One Ring To Rule All. ‘Wolf Tooth’ Component Offers Easy Upgrade

A company founder/engineer told us that chains drop less with a Wolf Tooth setup than with a standard three-ring system. This checks out so far. I did not drop the chain a single time during training or racing, including hundreds of miles of riding over the summer.

It all sounds great, I know. But what about the loss of the gear range? I was able to spin out a 32-tooth Wolf Tooth chainring on gravel roads and even downhills on the trails (but loved it on our favorite technical and punchy singletrack).

CX bike set up with Wolf Tooth ring

Because I was spinning out sometimes with the 32T ring, I threw a 36-tooth ring on after a few weeks. The 36T ring (with a 10 speed, 12×36 cassette) has been a great setup.

To be sure, the 36T setup will send your heart rate through the roof on a long steep climb. But since putting it on I have never looked back. Unless I’m riding the Breck Epic or another endurance mountain event, I have all of the gears I need now.

The Wolf Tooth guys can walk you through a gearing chart if you want to geek out on gear ratios relative to your 26, 27.5 or 29 inch wheels — all three of the Wolf Tooth founders are mechanical engineers.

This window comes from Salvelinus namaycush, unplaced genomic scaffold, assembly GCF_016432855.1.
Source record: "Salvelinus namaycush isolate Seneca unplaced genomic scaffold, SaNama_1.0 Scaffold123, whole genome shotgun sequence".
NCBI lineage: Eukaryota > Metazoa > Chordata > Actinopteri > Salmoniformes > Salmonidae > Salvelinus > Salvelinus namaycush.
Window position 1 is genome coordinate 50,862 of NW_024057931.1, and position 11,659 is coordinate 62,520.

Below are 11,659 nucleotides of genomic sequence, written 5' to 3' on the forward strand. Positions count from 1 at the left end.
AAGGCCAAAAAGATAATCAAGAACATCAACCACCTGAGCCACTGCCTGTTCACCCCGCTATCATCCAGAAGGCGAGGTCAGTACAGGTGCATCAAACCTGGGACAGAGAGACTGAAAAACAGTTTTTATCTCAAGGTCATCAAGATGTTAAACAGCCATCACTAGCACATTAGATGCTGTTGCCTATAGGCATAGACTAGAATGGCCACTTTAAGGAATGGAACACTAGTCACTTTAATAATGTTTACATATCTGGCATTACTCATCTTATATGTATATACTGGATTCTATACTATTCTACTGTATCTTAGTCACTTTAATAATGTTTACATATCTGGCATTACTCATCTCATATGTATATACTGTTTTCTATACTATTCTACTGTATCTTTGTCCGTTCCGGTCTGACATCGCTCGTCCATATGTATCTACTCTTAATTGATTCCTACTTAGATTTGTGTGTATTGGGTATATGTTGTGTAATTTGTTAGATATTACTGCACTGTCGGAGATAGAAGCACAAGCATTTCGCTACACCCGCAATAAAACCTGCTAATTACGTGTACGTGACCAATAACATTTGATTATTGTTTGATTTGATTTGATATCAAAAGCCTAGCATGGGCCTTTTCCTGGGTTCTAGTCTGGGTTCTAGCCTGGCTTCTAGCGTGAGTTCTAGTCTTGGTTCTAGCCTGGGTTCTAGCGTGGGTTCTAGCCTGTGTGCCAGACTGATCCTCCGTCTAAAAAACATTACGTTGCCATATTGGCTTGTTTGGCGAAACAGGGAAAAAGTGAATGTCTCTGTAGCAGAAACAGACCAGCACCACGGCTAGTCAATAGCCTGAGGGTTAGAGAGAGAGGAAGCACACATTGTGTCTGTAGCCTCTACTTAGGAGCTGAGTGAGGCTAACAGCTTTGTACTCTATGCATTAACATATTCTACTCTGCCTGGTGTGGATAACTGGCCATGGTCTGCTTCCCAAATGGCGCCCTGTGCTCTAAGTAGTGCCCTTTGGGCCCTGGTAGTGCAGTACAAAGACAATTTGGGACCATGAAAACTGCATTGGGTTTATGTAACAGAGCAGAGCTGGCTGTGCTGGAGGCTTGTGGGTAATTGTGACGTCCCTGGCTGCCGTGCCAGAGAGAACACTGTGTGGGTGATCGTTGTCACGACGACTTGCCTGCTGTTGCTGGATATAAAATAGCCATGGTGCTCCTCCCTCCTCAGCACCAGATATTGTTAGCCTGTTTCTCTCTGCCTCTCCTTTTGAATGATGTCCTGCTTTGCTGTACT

The elegant simplicity of the 1X setup is too good to want to go back to putting on our extra hardware. Go with the 32T option if you have average fitness or often ride long climbs, and up to the 36T ring if you are strong enough to push a large gear up hills.

When it works this well, simple is better. It’s cheaper, faster, and with little compromise. Wolf Tooth is onto something here, and I’m stoked to have a quality product made in Minnesota on our bikes that gives us a weight and reliability advantage on training days or during a race.

—Thomas Puzak is a contributing editor and an athlete on Team GearJunkie/WEDALI.

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Stephen Regenold

Stephen Regenold is Founder of GearJunkie, which he launched as a nationally-syndicated newspaper column in 2002. As a journalist and writer, Regenold has covered the outdoors industry for two decades, including as a correspondent for the New York Times. A father of five, Regenold and his wife live in Minneapolis.